From the year 2006 to 2011, Syria experienced the worst drought on record, affecting millions of rural villagers who lost their farms. These villagers moved to cities hoping they could find work to sustain their needs. However, there weren’t enough jobs for the people and this frustration gave fifteen teenage boys the courage to express how they feel by painting a revolutionary slogan, “The people want to topple the regime!”
After the arrest and torture of the teenagers who painted revolutionary slogans on a school wall, anti-government demonstrations in Syria started in March 2011 in the southern city of Daraa. The peaceful protests however, resulted in violence after the security forces opened fire on demonstrators. The killings created more protests with numbers that grew to hundreds of thousands, all demanding President Assad’s resignation. The protesters resorted to taking up arms to defend themselves and later formed the Free Syrian Army to fight the government forces from Damascus to Aleppo, and out to other Syrian towns.
The conflict may seem like a simple government vs. the people scenario, but there’s more inside the Syrian problem that includes the rise of the Islamic State, the division between secular and Islamist fighters, and between ethnic groups.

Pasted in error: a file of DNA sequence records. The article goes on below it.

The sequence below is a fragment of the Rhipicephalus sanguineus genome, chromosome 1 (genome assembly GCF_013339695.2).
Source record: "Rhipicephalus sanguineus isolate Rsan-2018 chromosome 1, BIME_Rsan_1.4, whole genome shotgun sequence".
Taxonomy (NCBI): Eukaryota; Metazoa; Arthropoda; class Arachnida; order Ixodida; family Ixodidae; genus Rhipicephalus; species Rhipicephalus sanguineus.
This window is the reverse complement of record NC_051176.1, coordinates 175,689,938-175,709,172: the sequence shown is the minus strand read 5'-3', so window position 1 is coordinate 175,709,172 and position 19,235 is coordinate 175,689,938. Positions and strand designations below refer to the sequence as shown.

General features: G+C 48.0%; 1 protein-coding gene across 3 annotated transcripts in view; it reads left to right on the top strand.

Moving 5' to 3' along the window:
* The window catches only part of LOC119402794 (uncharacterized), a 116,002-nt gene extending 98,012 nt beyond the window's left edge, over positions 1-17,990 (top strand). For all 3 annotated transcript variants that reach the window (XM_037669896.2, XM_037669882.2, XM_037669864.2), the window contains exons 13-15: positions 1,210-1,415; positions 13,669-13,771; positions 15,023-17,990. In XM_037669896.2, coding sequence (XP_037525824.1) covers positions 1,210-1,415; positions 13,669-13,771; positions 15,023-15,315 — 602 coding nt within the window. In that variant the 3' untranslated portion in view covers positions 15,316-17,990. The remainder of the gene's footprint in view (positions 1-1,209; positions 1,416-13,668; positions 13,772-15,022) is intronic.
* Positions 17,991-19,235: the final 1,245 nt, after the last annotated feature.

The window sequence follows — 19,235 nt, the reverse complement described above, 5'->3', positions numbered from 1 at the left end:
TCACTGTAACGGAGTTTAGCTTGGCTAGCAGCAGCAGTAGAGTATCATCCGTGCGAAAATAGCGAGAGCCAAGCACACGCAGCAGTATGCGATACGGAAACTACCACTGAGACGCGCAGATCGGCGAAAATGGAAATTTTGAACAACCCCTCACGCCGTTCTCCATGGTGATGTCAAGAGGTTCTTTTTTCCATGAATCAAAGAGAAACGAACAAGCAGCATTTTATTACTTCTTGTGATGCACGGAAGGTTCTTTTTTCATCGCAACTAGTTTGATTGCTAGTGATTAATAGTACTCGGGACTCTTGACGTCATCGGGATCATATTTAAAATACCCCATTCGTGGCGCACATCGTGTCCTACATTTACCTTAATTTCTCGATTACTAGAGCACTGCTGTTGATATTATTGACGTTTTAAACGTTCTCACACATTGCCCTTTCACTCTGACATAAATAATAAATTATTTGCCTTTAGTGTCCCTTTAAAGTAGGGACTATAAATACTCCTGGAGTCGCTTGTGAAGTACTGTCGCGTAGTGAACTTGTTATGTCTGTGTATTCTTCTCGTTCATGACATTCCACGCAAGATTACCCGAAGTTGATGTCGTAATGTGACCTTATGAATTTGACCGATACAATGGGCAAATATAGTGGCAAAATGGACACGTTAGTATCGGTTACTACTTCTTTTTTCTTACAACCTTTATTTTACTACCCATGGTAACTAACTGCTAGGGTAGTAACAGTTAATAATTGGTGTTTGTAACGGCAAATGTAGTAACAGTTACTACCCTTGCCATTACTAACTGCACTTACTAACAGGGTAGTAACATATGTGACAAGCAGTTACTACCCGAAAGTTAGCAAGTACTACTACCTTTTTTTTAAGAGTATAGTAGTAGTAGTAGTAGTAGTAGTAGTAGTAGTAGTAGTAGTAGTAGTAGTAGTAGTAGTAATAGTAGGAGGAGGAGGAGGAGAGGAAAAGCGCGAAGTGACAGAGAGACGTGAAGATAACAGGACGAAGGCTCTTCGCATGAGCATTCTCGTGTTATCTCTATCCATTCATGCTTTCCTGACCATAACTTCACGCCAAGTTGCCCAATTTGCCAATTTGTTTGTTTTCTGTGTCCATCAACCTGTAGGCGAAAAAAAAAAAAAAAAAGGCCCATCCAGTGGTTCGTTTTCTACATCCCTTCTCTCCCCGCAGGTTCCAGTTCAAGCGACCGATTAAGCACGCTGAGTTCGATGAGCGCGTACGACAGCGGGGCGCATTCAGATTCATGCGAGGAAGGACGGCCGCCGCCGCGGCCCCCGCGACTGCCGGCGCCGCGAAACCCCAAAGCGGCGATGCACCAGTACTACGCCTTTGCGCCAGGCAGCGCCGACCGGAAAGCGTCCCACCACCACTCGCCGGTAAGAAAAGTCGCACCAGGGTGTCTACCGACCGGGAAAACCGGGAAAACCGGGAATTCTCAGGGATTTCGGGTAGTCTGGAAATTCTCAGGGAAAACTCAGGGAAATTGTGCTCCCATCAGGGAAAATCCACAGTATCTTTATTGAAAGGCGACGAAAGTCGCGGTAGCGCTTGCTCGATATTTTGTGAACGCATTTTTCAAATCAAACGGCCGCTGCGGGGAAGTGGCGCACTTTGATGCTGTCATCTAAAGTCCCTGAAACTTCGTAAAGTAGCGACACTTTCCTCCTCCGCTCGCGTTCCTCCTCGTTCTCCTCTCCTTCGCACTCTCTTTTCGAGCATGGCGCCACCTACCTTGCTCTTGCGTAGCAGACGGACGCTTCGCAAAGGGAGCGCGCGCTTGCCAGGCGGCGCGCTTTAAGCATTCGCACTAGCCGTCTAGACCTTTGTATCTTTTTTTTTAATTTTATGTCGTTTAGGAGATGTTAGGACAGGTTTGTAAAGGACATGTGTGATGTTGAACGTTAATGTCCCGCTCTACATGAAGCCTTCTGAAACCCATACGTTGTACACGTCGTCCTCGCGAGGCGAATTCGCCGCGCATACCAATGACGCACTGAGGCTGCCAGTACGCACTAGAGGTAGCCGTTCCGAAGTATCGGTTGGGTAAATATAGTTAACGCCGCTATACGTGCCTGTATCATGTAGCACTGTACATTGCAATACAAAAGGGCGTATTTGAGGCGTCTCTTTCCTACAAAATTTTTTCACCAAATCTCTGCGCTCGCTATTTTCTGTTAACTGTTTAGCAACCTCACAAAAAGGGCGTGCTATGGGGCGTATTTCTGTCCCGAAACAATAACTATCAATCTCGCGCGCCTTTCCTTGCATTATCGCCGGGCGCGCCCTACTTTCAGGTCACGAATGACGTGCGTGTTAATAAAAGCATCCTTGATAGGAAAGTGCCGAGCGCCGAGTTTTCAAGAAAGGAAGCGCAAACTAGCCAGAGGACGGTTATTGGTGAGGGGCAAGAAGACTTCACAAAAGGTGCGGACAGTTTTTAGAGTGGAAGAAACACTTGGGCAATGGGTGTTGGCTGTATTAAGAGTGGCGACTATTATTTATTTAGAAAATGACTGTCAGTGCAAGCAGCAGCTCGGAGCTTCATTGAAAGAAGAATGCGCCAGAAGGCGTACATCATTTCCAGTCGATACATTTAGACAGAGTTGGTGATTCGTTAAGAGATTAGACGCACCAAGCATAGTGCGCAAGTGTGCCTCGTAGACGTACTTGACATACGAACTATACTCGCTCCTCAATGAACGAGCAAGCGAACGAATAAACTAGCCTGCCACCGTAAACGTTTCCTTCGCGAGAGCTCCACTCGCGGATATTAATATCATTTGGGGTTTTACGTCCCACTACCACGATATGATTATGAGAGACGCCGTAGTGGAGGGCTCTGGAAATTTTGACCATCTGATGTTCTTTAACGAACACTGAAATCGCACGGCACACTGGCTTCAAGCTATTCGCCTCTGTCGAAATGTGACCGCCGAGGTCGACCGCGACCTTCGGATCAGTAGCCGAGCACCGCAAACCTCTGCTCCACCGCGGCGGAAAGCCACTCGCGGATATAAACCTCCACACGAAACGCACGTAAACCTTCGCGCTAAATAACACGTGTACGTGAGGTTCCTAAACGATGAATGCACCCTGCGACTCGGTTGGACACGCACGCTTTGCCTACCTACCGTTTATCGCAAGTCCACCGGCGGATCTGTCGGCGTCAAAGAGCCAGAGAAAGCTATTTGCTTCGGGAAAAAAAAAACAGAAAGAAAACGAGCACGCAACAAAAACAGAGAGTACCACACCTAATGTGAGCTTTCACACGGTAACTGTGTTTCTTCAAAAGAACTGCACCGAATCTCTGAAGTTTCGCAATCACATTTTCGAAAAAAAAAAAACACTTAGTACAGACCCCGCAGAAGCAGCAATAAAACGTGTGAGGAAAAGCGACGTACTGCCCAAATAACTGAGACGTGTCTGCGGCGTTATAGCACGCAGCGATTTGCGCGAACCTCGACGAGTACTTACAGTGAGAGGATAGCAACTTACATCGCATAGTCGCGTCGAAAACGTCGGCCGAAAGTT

According to activists and the UN, there are already more than 220,000 people who have been killed since the beginning of the Syrian conflict and 12.8 million people inside Syria who are in urgent need of humanitarian assistance. So far, more than 4 million refugees from Syria are in Turkey, Lebanon, Jordan, Iraq, and Egypt. Meanwhile in Europe, Germany has agreed to take 800,000 asylum seekers, France 20,000 and Britain another 20,000. The United States has taken 1,500 Syrians and donated $574 million to Syrian refugee humanitarian efforts.
Before the war, Syria used to attract frequent foreign travelers with its 3,000 archaeological sites. Damascus and Aleppo were once a part of the country’s assets in the tourism industry which was responsible for 5% of Syria’s GDP in 2011 and supported 270,000 jobs. Therefore, the 2011 protests that turned into into a civil war was a heartbreaking and shocking event for the Syrians, its frequent visitors, and the country’s economy.
So what was it like visiting Syria during the times it was known as a tourist destination? Here are some of the photos you should see to remind you that what most people want is the chance to pursue their life’s work, spend time with loved ones, and feel joy.